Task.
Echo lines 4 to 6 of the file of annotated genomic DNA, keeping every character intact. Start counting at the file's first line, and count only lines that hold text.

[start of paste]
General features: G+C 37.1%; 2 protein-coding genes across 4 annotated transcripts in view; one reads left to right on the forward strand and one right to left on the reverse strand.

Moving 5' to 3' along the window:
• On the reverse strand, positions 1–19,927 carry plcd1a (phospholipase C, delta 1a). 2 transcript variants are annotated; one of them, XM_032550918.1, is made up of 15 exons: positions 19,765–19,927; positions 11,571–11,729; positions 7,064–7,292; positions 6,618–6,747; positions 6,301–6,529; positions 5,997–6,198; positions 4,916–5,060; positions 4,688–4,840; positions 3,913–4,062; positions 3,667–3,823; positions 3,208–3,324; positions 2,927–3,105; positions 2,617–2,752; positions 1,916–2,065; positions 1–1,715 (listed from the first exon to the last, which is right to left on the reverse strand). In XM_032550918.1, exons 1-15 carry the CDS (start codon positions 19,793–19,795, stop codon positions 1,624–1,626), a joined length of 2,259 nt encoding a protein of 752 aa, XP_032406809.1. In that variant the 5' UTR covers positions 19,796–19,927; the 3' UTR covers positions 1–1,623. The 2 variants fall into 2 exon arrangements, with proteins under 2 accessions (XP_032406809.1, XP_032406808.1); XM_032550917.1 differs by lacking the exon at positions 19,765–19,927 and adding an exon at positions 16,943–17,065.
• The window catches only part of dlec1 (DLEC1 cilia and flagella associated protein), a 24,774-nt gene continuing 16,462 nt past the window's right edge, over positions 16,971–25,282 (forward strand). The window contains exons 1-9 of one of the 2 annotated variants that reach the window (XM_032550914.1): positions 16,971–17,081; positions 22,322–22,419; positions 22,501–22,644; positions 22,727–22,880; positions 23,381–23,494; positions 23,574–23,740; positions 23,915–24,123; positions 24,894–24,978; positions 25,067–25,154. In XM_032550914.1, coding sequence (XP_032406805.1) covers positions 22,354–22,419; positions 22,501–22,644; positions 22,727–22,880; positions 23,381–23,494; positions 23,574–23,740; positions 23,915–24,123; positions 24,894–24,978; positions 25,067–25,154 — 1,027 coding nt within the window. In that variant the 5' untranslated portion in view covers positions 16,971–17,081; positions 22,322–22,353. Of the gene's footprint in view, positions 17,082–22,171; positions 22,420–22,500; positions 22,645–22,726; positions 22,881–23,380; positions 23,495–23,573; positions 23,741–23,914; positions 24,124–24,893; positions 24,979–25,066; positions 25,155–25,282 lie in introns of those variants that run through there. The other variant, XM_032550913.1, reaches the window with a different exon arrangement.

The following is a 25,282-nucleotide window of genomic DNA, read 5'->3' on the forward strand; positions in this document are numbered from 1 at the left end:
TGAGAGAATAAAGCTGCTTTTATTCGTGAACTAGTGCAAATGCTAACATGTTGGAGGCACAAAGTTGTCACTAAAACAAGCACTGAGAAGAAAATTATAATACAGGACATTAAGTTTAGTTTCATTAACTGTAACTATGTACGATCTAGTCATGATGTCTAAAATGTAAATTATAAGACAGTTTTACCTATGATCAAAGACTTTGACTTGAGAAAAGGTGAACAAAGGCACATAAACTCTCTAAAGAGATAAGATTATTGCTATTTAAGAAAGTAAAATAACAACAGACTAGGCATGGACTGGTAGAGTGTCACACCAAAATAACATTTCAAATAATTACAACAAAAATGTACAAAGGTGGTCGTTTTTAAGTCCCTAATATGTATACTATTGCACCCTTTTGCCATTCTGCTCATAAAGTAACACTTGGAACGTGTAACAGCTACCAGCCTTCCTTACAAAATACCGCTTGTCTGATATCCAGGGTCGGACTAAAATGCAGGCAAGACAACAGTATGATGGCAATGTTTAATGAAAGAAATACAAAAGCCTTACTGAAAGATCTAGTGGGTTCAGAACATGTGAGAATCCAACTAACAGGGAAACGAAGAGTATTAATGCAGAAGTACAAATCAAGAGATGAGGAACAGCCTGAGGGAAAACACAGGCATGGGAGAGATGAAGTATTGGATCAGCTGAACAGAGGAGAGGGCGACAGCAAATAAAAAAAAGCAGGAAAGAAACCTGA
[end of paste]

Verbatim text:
• The window catches only part of dlec1 (DLEC1 cilia and flagella associated protein), a 24,774-nt gene continuing 16,462 nt past the window's right edge, over positions 16,971–25,282 (forward strand). The window contains exons 1-9 of one of the 2 annotated variants that reach the window (XM_032550914.1): positions 16,971–17,081; positions 22,322–22,419; positions 22,501–22,644; positions 22,727–22,880; positions 23,381–23,494; positions 23,574–23,740; positions 23,915–24,123; positions 24,894–24,978; positions 25,067–25,154. In XM_032550914.1, coding sequence (XP_032406805.1) covers positions 22,354–22,419; positions 22,501–22,644; positions 22,727–22,880; positions 23,381–23,494; positions 23,574–23,740; positions 23,915–24,123; positions 24,894–24,978; positions 25,067–25,154 — 1,027 coding nt within the window. In that variant the 5' untranslated portion in view covers positions 16,971–17,081; positions 22,322–22,353. Of the gene's footprint in view, positions 17,082–22,171; positions 22,420–22,500; positions 22,645–22,726; positions 22,881–23,380; positions 23,495–23,573; positions 23,741–23,914; positions 24,124–24,893; positions 24,979–25,066; positions 25,155–25,282 lie in introns of those variants that run through there. The other variant, XM_032550913.1, reaches the window with a different exon arrangement.

The following is a 25,282-nucleotide window of genomic DNA, read 5'->3' on the forward strand; positions in this document are numbered from 1 at the left end:
TGAGAGAATAAAGCTGCTTTTATTCGTGAACTAGTGCAAATGCTAACATGTTGGAGGCACAAAGTTGTCACTAAAACAAGCACTGAGAAGAAAATTATAATACAGGACATTAAGTTTAGTTTCATTAACTGTAACTATGTACGATCTAGTCATGATGTCTAAAATGTAAATTATAAGACAGTTTTACCTATGATCAAAGACTTTGACTTGAGAAAAGGTGAACAAAGGCACATAAACTCTCTAAAGAGATAAGATTATTGCTATTTAAGAAAGTAAAATAACAACAGACTAGGCATGGACTGGTAGAGTGTCACACCAAAATAACATTTCAAATAATTACAACAAAAATGTACAAAGGTGGTCGTTTTTAAGTCCCTAATATGTATACTATTGCACCCTTTTGCCATTCTGCTCATAAAGTAACACTTGGAACGTGTAACAGCTACCAGCCTTCCTTACAAAATACCGCTTGTCTGATATCCAGGGTCGGACTAAAATGCAGGCAAGACAACAGTATGATGGCAATGTTTAATGAAAGAAATACAAAAGCCTTACTGAAAGATCTAGTGGGTTCAGAACATGTGAGAATCCAACTAACAGGGAAACGAAGAGTATTAATGCAGAAGTACAAATCAAGAGATGAGGAACAGCCTGAGGGAAAACACAGGCATGGGAGAGATGAAGTATTGGATCAGCTGAACAGAGGAGAGGGCGACAGCAAATAAAAAAAAGCAGGAAAGAAACCTGA